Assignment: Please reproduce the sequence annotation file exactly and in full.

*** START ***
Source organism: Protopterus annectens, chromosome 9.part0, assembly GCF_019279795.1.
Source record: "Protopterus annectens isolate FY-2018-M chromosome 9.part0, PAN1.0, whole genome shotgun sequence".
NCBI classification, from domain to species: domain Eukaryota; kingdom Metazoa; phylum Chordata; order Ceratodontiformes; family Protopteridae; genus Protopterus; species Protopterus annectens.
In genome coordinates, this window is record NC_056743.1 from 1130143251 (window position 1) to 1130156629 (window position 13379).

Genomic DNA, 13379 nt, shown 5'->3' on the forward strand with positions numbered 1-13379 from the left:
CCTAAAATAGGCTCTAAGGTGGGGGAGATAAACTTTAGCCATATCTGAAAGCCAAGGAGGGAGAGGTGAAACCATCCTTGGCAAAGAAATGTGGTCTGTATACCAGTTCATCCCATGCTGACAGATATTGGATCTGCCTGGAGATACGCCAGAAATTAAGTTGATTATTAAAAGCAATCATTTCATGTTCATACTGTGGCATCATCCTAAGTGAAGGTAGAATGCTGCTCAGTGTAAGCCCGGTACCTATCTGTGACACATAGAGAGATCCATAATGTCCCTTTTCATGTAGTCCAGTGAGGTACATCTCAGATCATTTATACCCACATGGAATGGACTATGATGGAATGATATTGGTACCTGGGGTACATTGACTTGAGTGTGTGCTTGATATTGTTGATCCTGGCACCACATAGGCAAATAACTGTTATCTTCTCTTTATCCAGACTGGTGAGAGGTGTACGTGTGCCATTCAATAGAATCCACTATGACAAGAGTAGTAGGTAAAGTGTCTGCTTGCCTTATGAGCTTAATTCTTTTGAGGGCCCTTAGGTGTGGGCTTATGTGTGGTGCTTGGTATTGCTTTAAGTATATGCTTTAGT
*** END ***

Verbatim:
Source organism: Protopterus annectens, chromosome 9.part0, assembly GCF_019279795.1.
Source record: "Protopterus annectens isolate FY-2018-M chromosome 9.part0, PAN1.0, whole genome shotgun sequence".
NCBI classification, from domain to species: domain Eukaryota; kingdom Metazoa; phylum Chordata; order Ceratodontiformes; family Protopteridae; genus Protopterus; species Protopterus annectens.
In genome coordinates, this window is record NC_056743.1 from 1130143251 (window position 1) to 1130156629 (window position 13379).

Genomic DNA, 13379 nt, shown 5'->3' on the forward strand with positions numbered 1-13379 from the left:
CCTAAAATAGGCTCTAAGGTGGGGGAGATAAACTTTAGCCATATCTGAAAGCCAAGGAGGGAGAGGTGAAACCATCCTTGGCAAAGAAATGTGGTCTGTATACCAGTTCATCCCATGCTGACAGATATTGGATCTGCCTGGAGATACGCCAGAAATTAAGTTGATTATTAAAAGCAATCATTTCATGTTCATACTGTGGCATCATCCTAAGTGAAGGTAGAATGCTGCTCAGTGTAAGCCCGGTACCTATCTGTGACACATAGAGAGATCCATAATGTCCCTTTTCATGTAGTCCAGTGAGGTACATCTCAGATCATTTATACCCACATGGAATGGACTATGATGGAATGATATTGGTACCTGGGGTACATTGACTTGAGTGTGTGCTTGATATTGTTGATCCTGGCACCACATAGGCAAATAACTGTTATCTTCTCTTTATCCAGACTGGTGAGAGGTGTACGTGTGCCATTCAATAGAATCCACTATGACAAGAGTAGTAGGTAAAGTGTCTGCTTGCCTTATGAGCTTAATTCTTTTGAGGGCCCTTAGGTGTGGGCTTATGTGTGGTGCTTGGTATTGCTTTAAGTATATGCTTTAGT